Ms. Venita's Story

Updated:Nov 28,2012

My experience started way before I had a stroke. I was a workaholic, totally out of sync. My ambition to succeed was created by certain people telling me, “You’re a bum, get a real job, you can’t be self-employed!”

“I’ll show them!” I thought. I became so driven I drove myself to a stroke. I thought I was normal and everyone else was slow. I was raising my daughter, working as an event planner, a makeup artist, and a road manager with several clients, and I was very involved in my church. But I was so caught up in trying to be something, I did not realize I had accomplished my dreams, so I kept pushing.

Eventually I swapped naps for sleeping, but this soon caught up with me. I was living in Atlanta, Georgia, but I moved back to Syracuse when I learned my Mom had cancer. I became her caretaker. After Mom passed, I started over. I had a daughter in college to support! Then one day I started having severe pain in my lungs. The doctor said it was pleurisy, but I didn’t think so. I felt I had a blood clot and asked them to test for one. They wouldn’t, and a month later a blood clot in the left side of my brain caused a stroke that affected my right side.

It started as I headed for Atlanta to visit my daughter. I was so weak and tired a friend had to carry my suitcase. We decided if I just ate I something I’d feel better. Wrong! In Atlanta my daughter wanted to do “girly” things. I wanted rest. Later I felt a migraine coming and needed sleep. I’m not sure if I slept or passed out. I woke up and tried to get to the bathroom, but my legs and torso seemed to be separate from the rest of me. I remember telling my body we had to get together. I hopped to the bathroom, got back in bed and slept until my daughter got home.

I was so glad she was tired and wanted to stay home because I was walking funny and my right side felt numb. Finally, we agreed I should go to the hospital. We were laughing because I would see people and trees in the middle of the street. They couldn’t convince me this wasn’t real. 

I have this rule: Get sicker when you get to the hospital, and never walk in! Let them come and get you. No problem! I couldn’t move. A nurse checked my eyes and I was rushed to have a CAT scan. The verdict: a stroke. “I’m too young!” I thought. “And what is a stroke, and how do you get one?” 

I bargained: “Okay, I’m overweight and stressed, but I’m just tired. It’s just a really bad headache!” After I was admitted, reality set in. I was in bed and my daughter was pacing, scared to death. I was just in denial. I needed to compose myself, pray and understand what was going on. I told her to leave the room for awhile. For the first time I put my need above her pain. I asked God, Jesus and my angels, were they all with me? I heard “yes”! – and I knew I could beat this!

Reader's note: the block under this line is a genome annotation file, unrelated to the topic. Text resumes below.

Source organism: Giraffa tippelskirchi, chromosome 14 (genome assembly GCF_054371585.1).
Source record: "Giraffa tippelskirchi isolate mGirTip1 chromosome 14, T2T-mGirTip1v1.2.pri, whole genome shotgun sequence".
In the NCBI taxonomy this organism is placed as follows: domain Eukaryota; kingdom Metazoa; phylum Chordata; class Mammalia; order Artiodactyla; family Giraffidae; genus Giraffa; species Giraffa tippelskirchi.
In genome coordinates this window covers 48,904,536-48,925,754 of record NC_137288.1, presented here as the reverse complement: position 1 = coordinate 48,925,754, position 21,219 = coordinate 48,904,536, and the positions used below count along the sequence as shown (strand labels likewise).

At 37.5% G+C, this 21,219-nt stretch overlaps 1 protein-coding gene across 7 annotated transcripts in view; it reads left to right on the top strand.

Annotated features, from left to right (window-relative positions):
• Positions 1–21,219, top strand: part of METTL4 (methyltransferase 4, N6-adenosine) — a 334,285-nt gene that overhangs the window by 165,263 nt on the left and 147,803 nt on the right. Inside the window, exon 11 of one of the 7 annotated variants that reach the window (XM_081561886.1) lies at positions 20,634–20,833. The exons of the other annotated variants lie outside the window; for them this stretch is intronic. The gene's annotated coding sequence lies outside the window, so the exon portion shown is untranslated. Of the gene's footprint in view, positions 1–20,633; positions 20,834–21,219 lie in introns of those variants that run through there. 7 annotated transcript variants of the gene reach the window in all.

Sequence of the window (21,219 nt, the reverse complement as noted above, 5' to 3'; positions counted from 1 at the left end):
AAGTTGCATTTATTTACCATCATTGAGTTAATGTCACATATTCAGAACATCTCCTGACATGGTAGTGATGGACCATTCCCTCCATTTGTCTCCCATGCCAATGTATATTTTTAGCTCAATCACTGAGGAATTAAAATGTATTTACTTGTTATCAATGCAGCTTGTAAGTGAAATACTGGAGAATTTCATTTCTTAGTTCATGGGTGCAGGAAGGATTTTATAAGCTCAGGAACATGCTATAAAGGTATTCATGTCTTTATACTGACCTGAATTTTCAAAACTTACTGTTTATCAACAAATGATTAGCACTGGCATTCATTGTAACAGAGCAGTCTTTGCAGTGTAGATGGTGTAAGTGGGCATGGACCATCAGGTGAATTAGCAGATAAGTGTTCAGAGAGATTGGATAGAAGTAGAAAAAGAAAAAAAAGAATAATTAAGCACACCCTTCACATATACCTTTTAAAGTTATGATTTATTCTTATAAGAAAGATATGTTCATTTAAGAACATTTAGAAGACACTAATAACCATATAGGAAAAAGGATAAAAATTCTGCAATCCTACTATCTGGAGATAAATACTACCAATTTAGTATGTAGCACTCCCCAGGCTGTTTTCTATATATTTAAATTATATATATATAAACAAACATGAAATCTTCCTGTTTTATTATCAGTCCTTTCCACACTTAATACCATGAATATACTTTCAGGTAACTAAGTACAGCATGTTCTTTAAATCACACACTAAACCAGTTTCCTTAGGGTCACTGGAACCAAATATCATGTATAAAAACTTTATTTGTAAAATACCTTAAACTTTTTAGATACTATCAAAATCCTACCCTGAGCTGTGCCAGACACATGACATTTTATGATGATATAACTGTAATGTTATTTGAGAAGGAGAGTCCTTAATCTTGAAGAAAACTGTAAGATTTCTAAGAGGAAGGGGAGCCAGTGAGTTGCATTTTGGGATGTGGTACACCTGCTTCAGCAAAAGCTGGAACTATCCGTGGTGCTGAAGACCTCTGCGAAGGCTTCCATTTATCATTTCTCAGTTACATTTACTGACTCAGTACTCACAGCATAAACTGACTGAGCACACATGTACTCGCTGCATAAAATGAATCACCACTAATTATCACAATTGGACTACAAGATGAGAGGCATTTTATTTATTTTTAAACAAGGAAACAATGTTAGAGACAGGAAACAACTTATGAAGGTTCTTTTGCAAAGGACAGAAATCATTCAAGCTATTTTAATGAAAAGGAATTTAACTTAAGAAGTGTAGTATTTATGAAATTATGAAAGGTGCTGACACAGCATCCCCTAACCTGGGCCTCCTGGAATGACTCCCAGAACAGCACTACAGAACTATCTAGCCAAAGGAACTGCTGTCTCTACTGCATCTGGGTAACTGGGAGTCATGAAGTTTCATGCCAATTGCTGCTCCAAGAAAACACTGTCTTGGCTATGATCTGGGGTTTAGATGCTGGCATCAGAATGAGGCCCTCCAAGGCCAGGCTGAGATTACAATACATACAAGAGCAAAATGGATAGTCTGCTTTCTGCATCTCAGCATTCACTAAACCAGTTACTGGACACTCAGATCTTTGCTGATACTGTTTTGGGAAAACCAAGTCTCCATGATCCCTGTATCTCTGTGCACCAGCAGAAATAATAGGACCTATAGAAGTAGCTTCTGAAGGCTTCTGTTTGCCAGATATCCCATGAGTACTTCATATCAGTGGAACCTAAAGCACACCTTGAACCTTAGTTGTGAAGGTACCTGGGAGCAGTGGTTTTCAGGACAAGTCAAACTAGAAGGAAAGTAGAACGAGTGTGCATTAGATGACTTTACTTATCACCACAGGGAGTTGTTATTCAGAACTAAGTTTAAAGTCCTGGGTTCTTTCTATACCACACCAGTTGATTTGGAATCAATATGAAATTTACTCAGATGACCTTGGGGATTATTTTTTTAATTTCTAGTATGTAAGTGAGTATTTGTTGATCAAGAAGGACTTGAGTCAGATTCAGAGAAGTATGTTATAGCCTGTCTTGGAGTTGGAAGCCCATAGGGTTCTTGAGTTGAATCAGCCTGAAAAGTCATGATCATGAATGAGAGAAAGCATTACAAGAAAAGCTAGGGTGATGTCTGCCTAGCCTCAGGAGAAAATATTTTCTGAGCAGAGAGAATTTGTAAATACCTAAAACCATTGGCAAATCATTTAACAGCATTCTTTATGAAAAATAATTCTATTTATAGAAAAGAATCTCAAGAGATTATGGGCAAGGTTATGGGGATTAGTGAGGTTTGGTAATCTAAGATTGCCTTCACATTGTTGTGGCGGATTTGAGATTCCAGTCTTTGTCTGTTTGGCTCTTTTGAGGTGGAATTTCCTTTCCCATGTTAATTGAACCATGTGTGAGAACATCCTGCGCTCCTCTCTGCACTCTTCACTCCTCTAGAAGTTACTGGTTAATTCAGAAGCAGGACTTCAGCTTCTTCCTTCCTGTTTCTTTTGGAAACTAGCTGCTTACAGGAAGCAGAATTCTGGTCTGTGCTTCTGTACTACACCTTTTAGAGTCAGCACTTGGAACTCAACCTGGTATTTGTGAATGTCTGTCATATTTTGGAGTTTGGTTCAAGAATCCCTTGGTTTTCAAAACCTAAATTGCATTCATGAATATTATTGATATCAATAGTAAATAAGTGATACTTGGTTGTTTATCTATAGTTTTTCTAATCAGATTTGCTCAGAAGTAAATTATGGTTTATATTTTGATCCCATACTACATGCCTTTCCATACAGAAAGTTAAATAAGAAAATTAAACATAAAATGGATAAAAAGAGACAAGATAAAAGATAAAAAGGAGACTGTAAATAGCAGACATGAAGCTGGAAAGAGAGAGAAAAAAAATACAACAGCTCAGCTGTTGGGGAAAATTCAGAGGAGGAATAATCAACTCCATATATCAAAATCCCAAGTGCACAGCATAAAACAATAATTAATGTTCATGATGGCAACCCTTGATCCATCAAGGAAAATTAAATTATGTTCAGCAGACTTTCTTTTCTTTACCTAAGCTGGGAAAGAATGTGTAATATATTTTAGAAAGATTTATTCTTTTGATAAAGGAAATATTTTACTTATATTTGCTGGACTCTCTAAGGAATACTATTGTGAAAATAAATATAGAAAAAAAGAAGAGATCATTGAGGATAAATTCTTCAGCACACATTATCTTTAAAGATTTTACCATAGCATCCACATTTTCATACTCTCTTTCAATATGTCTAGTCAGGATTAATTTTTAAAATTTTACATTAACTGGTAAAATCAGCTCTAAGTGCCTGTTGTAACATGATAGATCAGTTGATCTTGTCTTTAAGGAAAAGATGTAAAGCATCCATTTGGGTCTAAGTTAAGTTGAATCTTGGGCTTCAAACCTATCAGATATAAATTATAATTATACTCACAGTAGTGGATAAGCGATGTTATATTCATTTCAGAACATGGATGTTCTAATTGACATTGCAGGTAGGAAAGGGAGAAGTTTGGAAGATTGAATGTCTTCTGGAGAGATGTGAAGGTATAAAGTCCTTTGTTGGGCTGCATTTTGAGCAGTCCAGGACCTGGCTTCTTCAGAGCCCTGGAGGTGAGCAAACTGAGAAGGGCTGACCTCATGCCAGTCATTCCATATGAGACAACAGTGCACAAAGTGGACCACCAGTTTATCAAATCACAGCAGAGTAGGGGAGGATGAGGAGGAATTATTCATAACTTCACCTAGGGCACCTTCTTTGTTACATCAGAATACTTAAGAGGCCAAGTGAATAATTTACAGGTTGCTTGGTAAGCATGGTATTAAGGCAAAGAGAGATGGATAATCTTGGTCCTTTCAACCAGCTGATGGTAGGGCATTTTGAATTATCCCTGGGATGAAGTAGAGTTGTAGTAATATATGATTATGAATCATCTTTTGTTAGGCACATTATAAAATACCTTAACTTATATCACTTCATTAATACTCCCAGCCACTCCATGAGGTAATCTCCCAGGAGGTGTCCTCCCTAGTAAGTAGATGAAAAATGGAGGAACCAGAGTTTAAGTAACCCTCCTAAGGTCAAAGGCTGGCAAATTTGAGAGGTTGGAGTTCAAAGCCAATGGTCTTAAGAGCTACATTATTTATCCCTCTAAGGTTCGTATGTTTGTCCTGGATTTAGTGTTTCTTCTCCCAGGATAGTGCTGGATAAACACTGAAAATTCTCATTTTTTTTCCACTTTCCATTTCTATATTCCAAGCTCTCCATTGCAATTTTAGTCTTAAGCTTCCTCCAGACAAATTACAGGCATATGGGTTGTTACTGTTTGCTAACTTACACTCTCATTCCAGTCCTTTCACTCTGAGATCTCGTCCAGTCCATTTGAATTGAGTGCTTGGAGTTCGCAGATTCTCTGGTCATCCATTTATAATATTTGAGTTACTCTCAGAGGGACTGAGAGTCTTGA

I had no short-term memory. I did have one phone number in my head. I called and a woman talked as if she knew me, but I didn’t know who she was. When I realized it was my god-sister, I asked her to call anyone I knew including my sister-friend Sandy, and tell them I had a stroke. After she stopped screaming, she called. My pastor’s number came to mind. I called and we prayed. I just relaxed and went with the flow.

I always believed I could conquer anything. Sickness was in the mind! Well, now it was definitely in my brain, and my body. I returned to Syracuse, and my best friend stayed on. I couldn’t function alone. I slept a lot. Noise and large crowds scared me. I had a hard time remembering anything. My eyes were very sensitive to light, and it seemed like a brick wall surrounded them. I had tunnel vision, and to this day I stub my toes and walk into things. I didn’t have any physical evidence of a stroke, so the doctors and others forgot how much trouble I was in. I was an emotional wreck.

I started physical therapy but couldn’t take the stress of leaving the house, so they came to me. I had right-side weakness and, eventually, clinical depression. I took medicine just to function. I couldn’t walk the length of a piano without getting out of breath. I started to heal when I finally admitted I had a stroke; but doggone it, this stroke couldn’t have me! Someone suggested applying for permanent disability. I refused. That was like saying I would never get better. For the first time since childhood I was afraid. I was in a battle I couldn’t win easily. All my adult life people said I couldn’t succeed, so I had a deep fear of failure. And if I failed now, they were right!  It never matters what others think, but whenever I had run into obstacles or took a different career direction, I’d think the voices were right. I finally learned that a different path is wisdom, not failure. It took 18 months to heal 75 percent. It took over two years to get back to work and be on my own. I was most afraid of myself. Had I really learned? Would I always be driven? The irony is that all the money I worked so hard for, I had to use up to survive. Now, my health comes first! I rest and take time off. I work out five or six days a week and I’ve lost over 70 pounds and four dress sizes.


Best of all, I run after peace.